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A hip labral tear can be caused by certain sports or activities. We look at symptoms of a hip labral tear and treatments.
One possible cause of hip pain in younger people could be a hip labral tear, another cause might be a hip impingement. This is also sometimes called an acetabular labral tear. In some cases, this can be debilitating and significantly impact your daily life.
Labral tears in the hip are often associated with sports and physical activities, such as golf, football or hockey. These types of activities involve sudden movements, such as twisting, rotating or pivoting motions, which can result in injury to the cartilage (labrum) that lines the socket of your hip joint.
Potential causes include:
In addition to this cushioning effect, the hip labrum also acts like a rubber seal to help hold the ball at the top of your femur securely within the socket. When this band of cartilage is damaged, a labrum tear can occur.
These tears can be painful and disruptive to your lifestyle, and in some circumstances they can increase the risk of developing osteoarthritis. Symptoms for labral tears aren’t always apparent, but you may experience any of the following:
Your doctor will normally refer you to hospital for a hip labral tear test. These diagnostic tests will be performed by medical professionals and usually involve a labral tear hip MRI scan to identify the precise location of the tear.
Initially, you will likely be advised to limit any stress placed on your hips. This may mean reducing physical activity and avoiding placing your full body weight on the affected hip.
Medication, such as paracetamol and ibuprofen, can offer some labral tear pain relief. In addition, pain killers may also help with reducing inflammation.
Strength and flexibility exercises can also help to condition the surrounding muscles. A physiotherapist will be able to advise you on these exercises. They will then guide you through suitable exercises, so you feel comfortable and confident performing them in your own home.
If the non-surgical measures outlined above have little or no success, you may be advised to have a hip arthroscopy (keyhole surgery).
There are two main objectives of this type of arthroscopic surgery: ·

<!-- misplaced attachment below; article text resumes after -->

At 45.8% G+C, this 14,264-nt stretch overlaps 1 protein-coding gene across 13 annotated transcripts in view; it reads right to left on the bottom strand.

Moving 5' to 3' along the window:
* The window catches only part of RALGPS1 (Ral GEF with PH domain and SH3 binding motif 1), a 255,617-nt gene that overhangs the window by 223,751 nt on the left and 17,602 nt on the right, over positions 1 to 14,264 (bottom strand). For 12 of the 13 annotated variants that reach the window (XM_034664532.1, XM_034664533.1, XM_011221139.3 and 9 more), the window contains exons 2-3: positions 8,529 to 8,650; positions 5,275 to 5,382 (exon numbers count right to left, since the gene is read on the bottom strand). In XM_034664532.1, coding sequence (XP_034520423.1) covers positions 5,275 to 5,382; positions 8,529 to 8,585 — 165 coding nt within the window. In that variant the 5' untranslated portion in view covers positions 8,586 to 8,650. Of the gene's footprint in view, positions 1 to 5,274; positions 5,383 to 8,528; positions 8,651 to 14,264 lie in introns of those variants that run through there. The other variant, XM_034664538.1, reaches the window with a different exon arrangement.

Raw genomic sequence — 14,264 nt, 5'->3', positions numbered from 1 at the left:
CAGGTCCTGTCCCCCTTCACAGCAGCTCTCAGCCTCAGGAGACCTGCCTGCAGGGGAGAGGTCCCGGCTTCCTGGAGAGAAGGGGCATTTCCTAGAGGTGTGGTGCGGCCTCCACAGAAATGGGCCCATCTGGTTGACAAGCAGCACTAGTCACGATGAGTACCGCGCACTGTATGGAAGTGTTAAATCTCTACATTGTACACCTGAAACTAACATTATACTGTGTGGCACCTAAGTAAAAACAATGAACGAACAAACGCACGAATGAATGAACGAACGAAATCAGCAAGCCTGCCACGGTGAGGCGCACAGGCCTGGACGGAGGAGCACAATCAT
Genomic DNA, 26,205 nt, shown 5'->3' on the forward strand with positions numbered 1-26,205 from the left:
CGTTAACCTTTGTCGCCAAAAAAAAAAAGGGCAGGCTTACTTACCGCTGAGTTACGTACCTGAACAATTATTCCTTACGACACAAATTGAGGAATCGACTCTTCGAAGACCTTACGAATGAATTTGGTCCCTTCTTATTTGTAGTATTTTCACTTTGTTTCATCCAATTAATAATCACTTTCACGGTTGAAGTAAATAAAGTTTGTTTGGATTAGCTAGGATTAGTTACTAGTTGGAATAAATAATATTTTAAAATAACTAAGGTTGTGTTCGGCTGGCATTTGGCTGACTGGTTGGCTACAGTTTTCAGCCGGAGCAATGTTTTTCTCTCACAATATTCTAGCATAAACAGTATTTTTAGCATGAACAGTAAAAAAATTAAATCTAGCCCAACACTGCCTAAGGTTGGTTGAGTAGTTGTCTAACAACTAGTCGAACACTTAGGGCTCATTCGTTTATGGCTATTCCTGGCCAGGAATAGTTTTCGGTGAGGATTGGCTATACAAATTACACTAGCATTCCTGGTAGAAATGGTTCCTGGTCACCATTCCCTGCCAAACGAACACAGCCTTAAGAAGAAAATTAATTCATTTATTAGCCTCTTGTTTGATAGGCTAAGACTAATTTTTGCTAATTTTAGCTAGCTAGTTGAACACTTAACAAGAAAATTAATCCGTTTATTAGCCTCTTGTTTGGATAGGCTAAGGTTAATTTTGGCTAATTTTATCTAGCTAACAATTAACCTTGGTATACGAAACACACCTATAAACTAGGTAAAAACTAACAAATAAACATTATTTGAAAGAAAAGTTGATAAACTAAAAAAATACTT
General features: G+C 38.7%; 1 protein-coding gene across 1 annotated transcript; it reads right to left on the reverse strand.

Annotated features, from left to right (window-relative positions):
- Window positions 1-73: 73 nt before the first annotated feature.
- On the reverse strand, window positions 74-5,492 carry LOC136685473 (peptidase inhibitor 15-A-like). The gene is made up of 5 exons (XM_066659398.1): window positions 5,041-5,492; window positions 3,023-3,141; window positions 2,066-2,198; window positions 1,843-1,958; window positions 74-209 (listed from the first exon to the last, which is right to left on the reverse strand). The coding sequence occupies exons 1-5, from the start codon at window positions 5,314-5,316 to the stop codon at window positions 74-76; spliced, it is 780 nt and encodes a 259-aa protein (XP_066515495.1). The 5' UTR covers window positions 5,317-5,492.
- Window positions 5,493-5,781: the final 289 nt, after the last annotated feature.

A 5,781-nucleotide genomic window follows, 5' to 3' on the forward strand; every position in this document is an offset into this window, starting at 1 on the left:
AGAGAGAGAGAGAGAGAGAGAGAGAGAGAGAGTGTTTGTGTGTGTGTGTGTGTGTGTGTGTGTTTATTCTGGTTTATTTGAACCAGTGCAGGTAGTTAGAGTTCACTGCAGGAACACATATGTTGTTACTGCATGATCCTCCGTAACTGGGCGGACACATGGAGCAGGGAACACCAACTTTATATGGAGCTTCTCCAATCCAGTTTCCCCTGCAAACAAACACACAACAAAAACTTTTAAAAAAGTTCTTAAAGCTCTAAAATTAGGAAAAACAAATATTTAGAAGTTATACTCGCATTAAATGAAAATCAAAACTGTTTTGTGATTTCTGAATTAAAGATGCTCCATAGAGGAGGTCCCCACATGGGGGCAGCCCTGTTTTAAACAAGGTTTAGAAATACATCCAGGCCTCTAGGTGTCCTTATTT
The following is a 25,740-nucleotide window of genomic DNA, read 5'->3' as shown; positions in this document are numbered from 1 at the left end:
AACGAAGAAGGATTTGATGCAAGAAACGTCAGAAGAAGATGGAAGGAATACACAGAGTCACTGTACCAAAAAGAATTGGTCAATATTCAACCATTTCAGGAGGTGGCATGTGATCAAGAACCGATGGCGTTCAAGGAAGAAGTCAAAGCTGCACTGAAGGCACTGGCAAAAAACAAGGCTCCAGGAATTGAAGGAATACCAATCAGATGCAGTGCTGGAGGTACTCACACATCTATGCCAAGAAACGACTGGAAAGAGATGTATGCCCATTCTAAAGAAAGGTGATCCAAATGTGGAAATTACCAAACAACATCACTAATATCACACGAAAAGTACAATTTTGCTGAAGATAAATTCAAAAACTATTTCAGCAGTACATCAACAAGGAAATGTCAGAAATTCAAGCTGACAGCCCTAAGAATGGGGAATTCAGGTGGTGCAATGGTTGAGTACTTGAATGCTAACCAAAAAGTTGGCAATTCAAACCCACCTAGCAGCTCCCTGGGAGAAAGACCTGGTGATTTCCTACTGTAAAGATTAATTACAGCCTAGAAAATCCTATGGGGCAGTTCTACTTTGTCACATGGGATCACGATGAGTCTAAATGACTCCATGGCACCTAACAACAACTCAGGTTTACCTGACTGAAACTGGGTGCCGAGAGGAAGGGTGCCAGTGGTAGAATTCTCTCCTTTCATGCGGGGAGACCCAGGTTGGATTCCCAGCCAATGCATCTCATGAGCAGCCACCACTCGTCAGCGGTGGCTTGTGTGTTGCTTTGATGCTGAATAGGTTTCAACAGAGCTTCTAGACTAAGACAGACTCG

A hip arthroscopy is a common procedure, usually carried out under general anaesthetic. Hip labral tear surgery usually lasts around 30 minutes to two hours. Normally, you will be allowed to leave hospital on the same day as the operation or the following morning if the procedure is performed in the evening.
During arthroscopic hip surgery, the surgeon will make a small incision into your hip in the soft tissue. Then a small, flexible tube about the length and width of a drinking straw is inserted into the hip joint. This tube is called an arthroscope. The arthroscope contains a light source and digital camera that sends images to a video screen or your surgeon’s eyepiece. This allows the surgeon to see inside the joint. The surgeon will then use a set of small, specialist tools to repair the torn labrum. Using small metal or plastic ‘anchors’ and a sterile thread, the surgeon will reattach the torn labrum to the hip socket.
Once completed, the surgeon will close the wound with stitches or surgical staples.
Following surgery, a physiotherapist will help to stand and take your first steps without putting any undue weight on the operated hip. They will show you have to use a walking aid, such as elbow crutches or a walking frame.
The physical therapist will also take you through a course of hip labral tear exercises that will help to strengthen your muscles and get you walking unaided as soon as possible. You may be shown how to use a variety of physiotherapy equipment, such as a resistance band.
Hip labral tear rehabilitation exercises are a vital to help you on the road to a full recovery. These may include a series of hip labral tear stretches to help you build flexibility and return a full range of motion to your hip.